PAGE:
And yes, I am aiding and abetting.
Yesterday, I spent a great deal of time in the financial fetal position. As of late, we’ve cut our income by 50%, we sold our Indiana house at a huge loss to make an absurdly expensive move to Mississippi, then the washing machine died, then the fuel pump had to be replaced on the Tahoe, then Mary Claire came down with strep and I came down with staph and none of our insurance deductibles had even been touched yet. And of course, the kids’ lunch accounts needed to be filled, all of Gus’s pants were two inches too short, and Sam’s computer kicked it. I curled up and yelled, “HOLY SHIT! WHAT NEXT?!”
And then I found out Steve Jobs died.
I didn’t know Steve Jobs. Wasn’t really an iFanatic. I mean, I love my Mac and my iPhone, but I’m not a first adopter. I don’t wait in line at the Apple store for the next release. I don’t even have an iPad. (Gasp!)
It’s not what Steve Jobs did that gives me pause today. It’s how he lived.
Yesterday, I got lost in the financials of it all. But here’s the thing… We make money, we spend money, we lose money, we make more money. That’s life. Money doesn’t define us, our things don’t tell the story of who we are. I will never argue that money doesn’t make things easier, that it doesn’t buy some leisure, that it doesn’t alleviate that hard lump in your throat when you sit down to pay the bills. When there are ample zeros in the checking account, the sun shines a little brighter. Not having money creates problems that create more problems. But ultimately, it is only money.
Yesterday, Steve Jobs — at the far-too-young age of 56 — drew his last breath on this earth. But I’ll be damned if he didn’t Live while he was here. We all know his legacy — from college drop-out to tech success to fired exec to world-changer. Mr. Jobs did what he was passionate about. He wasn’t afraid of failing, he just kept moving forward. In his own paraphrased words, “You can’t see the dots when you’re moving forward, but you can connect them all when you look back.”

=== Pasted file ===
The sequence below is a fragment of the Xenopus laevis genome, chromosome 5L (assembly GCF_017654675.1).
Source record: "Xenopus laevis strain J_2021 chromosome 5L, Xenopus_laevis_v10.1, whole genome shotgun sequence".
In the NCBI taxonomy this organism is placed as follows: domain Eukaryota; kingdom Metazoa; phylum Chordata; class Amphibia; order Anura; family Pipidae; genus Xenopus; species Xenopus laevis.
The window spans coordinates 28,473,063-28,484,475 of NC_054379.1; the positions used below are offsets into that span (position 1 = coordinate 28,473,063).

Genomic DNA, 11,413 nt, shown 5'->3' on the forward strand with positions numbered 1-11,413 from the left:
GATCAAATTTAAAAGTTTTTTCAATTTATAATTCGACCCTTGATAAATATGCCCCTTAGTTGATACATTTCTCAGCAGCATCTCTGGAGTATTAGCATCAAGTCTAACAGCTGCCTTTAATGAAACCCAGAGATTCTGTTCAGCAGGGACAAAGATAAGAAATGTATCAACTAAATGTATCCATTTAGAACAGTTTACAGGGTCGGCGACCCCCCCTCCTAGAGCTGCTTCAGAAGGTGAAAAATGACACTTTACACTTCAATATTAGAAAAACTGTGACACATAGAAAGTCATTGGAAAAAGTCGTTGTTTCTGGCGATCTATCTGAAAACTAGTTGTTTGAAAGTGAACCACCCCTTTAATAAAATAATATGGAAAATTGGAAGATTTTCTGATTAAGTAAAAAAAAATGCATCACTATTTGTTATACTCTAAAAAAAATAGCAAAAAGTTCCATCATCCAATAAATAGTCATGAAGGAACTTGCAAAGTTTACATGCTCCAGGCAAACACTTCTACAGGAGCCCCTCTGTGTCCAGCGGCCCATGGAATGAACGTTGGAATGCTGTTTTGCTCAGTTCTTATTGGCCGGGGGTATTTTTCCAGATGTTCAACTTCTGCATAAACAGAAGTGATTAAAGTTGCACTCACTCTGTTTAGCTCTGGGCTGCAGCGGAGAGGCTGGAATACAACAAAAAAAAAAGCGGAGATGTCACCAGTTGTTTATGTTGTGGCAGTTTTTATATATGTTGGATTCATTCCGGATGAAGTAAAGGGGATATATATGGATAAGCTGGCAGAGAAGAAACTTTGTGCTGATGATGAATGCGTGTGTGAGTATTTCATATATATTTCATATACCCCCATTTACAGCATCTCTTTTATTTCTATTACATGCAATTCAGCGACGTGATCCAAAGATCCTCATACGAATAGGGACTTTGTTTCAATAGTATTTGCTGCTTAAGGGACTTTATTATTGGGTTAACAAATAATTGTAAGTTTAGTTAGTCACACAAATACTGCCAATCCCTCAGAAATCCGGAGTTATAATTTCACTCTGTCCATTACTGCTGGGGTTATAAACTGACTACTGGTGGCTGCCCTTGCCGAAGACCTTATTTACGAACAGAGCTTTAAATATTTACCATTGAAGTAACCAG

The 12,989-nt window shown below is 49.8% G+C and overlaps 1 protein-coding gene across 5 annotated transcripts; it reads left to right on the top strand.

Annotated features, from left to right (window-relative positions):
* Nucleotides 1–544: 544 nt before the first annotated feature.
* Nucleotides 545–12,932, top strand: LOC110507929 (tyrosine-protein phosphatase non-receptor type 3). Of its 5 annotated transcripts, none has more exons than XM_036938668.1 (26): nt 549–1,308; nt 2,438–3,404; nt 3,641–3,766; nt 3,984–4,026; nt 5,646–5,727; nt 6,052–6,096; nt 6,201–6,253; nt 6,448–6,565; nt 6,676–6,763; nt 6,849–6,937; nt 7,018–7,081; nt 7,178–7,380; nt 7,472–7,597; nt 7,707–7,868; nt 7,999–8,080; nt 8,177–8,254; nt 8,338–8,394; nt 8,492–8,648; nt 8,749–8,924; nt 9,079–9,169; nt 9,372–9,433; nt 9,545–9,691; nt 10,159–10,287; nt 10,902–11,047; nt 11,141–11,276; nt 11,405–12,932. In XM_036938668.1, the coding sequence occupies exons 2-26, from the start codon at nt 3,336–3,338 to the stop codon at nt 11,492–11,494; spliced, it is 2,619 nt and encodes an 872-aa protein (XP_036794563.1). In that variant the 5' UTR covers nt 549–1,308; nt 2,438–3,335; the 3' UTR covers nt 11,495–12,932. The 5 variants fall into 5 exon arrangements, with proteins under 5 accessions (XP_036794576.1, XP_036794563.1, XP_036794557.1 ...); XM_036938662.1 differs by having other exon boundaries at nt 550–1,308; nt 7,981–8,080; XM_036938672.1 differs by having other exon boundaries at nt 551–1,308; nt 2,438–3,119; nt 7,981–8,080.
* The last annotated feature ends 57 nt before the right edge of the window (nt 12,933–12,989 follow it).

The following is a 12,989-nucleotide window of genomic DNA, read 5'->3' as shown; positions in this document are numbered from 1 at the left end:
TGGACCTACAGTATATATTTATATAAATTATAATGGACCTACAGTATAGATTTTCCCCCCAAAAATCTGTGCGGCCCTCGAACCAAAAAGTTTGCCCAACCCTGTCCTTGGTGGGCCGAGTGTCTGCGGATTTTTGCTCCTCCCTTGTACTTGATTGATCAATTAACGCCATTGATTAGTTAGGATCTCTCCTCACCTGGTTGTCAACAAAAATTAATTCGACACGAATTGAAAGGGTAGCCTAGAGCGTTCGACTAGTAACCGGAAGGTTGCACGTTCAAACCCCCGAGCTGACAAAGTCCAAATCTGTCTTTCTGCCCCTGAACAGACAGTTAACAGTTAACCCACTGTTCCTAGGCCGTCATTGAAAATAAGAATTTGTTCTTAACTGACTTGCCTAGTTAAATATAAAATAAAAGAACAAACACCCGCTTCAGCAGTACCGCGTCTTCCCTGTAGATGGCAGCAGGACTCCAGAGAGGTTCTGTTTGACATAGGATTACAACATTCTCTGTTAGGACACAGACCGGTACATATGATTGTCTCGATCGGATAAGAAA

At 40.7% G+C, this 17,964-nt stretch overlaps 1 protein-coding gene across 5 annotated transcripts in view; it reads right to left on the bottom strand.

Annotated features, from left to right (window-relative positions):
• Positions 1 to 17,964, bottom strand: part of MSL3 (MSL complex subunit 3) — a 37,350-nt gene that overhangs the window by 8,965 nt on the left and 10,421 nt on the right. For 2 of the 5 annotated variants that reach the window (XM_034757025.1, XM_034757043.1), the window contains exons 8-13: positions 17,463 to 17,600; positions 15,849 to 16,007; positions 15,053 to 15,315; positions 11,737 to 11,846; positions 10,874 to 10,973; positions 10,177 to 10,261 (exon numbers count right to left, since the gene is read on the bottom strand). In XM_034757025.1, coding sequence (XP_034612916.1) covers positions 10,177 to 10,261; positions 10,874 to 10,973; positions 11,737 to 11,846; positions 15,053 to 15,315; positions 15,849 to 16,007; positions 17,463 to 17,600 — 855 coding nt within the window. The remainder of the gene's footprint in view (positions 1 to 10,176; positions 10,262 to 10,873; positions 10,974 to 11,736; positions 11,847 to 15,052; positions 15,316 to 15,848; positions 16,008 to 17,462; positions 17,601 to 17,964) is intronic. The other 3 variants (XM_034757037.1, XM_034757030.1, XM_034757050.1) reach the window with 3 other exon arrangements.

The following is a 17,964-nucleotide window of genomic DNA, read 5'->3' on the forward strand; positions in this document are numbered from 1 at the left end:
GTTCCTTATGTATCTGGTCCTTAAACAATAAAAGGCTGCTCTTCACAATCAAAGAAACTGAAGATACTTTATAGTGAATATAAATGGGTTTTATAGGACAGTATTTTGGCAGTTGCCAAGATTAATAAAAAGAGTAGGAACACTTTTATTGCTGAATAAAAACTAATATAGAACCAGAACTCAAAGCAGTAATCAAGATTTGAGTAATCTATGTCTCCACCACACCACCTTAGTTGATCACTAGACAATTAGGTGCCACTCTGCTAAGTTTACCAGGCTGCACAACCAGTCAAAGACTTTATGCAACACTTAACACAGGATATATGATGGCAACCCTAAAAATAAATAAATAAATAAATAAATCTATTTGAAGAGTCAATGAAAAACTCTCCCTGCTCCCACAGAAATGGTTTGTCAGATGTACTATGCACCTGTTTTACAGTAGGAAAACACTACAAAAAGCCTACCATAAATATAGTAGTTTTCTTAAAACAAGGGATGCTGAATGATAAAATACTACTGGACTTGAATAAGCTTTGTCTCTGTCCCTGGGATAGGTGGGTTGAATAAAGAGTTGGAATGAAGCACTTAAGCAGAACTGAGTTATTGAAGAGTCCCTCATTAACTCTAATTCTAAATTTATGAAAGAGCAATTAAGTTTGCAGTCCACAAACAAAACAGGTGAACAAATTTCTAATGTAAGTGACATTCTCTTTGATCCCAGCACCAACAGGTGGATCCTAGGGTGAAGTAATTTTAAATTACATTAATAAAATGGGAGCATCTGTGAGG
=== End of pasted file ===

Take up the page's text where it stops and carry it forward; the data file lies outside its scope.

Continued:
I’ve been teaching my kids to look at the half-full side of life. It’s apparently time for the teacher to become the student. Because today, I am sitting at my desk with the windows open, and I am writing my next novel. I have two loyal dogs at my feet, a breeze on my back, healthy kids in school, dear friends who are calling and texting, and a cup of coffee by my side. (But not RIGHT next to my computer. We all know how that particular story ends…)
I am exactly where I am supposed to be.
Sitting in a cubicle sucks the life out of me. It’s just not who I am. Sure, the steady paychecks were nice when they were automatically deposited directly into my account, but they were just… nice. They were safe. I don’t want my life to be nice. I’m not sure I even want it to be safe. I want it to be exciting, adventurous. I want it to be Fucking Awesome. (Sorry, Mom. Sometimes it’s just the best descriptor.) I want to do what I was put on this earth to do.
Yesterday, my husband sat in his new office asking questions and looking for the answers. He researched, he thought, he pondered, he pontificated. That’s what he was put on this earth to do. His previous life was draining every ounce of energy and compassion and happiness from him. Now he’s re-energized, motivated, moving forward, changing the world.
During his legendary Stanford University commencement speech, Steve Jobs advised the fresh-faced graduates to choose their professions and their lovers wisely. The lover part was easy for us. I think we’re finally figuring out the profession part.
Someday, the dots that currently look a great deal like zeros in our checkbook will connect as a much bigger part of our story. Thanks, Mr. Jobs, for the reminder.
We’re right where we’re supposed to be. Are you?